Camp Chase Cemetery – Contribution

10/07/2010: Thanks to an anonymous contributor for sharing his ghostly encounter while spending an evening at Champ Chase Confederate Cemetery in Franklin County. As he and the 5th Texas regiment re-enactors were preparing camp for an overnight stay, they witnessed ghostly Confederate soldiers dancing to their music. The re-enactors’ commanding officer tipped a cup to them and saluted. Minutes later when the music stopped, the ghostly soldiers had disappeared into the night.

A few years ago, I spent a late evening with 15 members of the Confederate Civil War re-enactors from the 5th Texas regiment. Two soldiers who served with the 5th Texas during the Civil War are buried in Camp Chase Confederate Cemetery. While they set up camp to spend the night at Camp Chase for the next day’s memorial event, a few members found the grave markers of the two soldiers, who are buried side-by-side, located in the southwest corner of the cemetery and held a small silent vigil over the graves to honor these long lost “brethren.”

It was later in the night, approximately 10:00 PM, that we were sitting in front of the small shelter house/stage that is located on the north wall of the cemetery. One member had gotten his fiddle, and another had a banjo, and they began to play music while the rest of us sat on the ground in a small circle and listened and sometimes sang along. It was during this time of entertainment that I noticed a member to my right doing a count of the number of us in the circle, and then glance toward the southwest corner of the cemetery. He did this twice, when I then looked toward the direction of the cemetery he kept looking at. I also noticed that everyone else had started to look that direction as well.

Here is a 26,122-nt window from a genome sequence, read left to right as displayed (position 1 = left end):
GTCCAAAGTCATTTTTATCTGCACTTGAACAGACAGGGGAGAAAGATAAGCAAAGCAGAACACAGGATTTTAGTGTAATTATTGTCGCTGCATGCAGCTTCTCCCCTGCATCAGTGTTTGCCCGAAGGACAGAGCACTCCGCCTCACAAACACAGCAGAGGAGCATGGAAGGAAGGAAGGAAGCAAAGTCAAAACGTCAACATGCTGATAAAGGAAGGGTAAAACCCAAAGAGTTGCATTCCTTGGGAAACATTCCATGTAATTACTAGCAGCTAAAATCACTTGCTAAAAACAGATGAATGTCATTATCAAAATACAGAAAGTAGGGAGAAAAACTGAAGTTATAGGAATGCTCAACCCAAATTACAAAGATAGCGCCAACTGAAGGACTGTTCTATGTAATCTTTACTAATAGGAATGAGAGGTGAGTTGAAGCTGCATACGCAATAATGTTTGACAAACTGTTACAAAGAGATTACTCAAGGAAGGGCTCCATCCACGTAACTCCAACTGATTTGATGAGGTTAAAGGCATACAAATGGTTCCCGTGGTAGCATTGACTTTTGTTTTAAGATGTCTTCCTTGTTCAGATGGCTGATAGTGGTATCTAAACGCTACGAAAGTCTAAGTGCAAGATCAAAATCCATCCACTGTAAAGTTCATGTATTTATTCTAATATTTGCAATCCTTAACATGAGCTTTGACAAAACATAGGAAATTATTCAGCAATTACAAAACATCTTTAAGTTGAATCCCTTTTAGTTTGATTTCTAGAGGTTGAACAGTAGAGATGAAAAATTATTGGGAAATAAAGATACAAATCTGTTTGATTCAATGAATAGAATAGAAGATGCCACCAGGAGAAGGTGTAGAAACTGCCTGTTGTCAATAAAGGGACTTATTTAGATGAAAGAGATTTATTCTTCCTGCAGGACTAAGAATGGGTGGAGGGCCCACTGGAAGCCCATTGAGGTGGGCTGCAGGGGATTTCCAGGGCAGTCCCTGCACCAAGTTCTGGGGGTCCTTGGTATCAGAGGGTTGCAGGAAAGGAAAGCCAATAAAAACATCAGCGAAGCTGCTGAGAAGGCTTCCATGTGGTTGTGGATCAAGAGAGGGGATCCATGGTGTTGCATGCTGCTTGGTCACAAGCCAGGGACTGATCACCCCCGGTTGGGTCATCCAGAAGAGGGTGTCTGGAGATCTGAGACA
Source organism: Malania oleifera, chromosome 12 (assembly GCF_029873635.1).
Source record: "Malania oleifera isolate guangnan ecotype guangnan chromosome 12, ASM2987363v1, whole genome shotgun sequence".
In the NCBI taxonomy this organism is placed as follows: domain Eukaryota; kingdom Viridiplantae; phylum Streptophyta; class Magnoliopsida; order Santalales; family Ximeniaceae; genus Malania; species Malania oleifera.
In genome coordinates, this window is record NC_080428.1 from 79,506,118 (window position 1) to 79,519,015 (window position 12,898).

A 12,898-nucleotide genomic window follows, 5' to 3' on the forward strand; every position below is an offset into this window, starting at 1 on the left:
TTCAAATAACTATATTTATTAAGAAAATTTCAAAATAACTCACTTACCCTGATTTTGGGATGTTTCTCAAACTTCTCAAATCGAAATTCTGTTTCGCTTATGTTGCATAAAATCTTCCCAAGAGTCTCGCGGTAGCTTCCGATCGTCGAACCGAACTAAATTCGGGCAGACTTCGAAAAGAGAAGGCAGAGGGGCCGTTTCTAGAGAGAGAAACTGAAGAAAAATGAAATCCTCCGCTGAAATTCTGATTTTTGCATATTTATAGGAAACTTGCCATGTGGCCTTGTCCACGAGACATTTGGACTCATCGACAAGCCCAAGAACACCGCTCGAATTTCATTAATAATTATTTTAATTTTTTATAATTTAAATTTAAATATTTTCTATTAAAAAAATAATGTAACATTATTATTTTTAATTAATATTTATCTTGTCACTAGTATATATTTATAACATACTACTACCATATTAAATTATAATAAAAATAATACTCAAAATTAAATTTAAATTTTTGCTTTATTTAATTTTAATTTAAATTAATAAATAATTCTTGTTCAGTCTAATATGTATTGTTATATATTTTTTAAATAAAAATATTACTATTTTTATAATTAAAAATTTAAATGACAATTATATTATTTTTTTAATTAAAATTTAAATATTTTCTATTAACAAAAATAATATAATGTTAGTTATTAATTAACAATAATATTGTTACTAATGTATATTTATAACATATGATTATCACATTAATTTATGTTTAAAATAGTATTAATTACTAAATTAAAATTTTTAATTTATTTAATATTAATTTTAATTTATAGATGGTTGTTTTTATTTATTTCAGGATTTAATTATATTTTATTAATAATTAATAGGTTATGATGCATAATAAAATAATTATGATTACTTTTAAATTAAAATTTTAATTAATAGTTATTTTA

While the two played the fiddle and banjo, what song it was I can’t remember, we ALL witnessed two soldiers in Confederate uniforms, locked arm-in-arm and swinging each other in a circle while kicking their legs up and having a grand time. They were also keeping time to the music. At this point, the Major in command of the re-enactors lifted a tin cup of coffee and saluted the pair and yelled in their direction, “This is for you boys! Here’s to ya!” Then turning to us he said, “Let them have their fun men, they deserve it!.”

It was a few minutes later that the music stopped, and the soldiers in the corner disappeared into the night. I can assuredly say, they were NOT with the 5th Texas re-enactors group. All the men in attendance that night knew each other, and they had no idea where these soldiers came from. However, we did agree not to dwell on the incident, nor “brag” about what we witnessed and experienced that night. Hence why I am sharing this experience now, several years later. I honored my part of the agreement by waiting until now to share my story.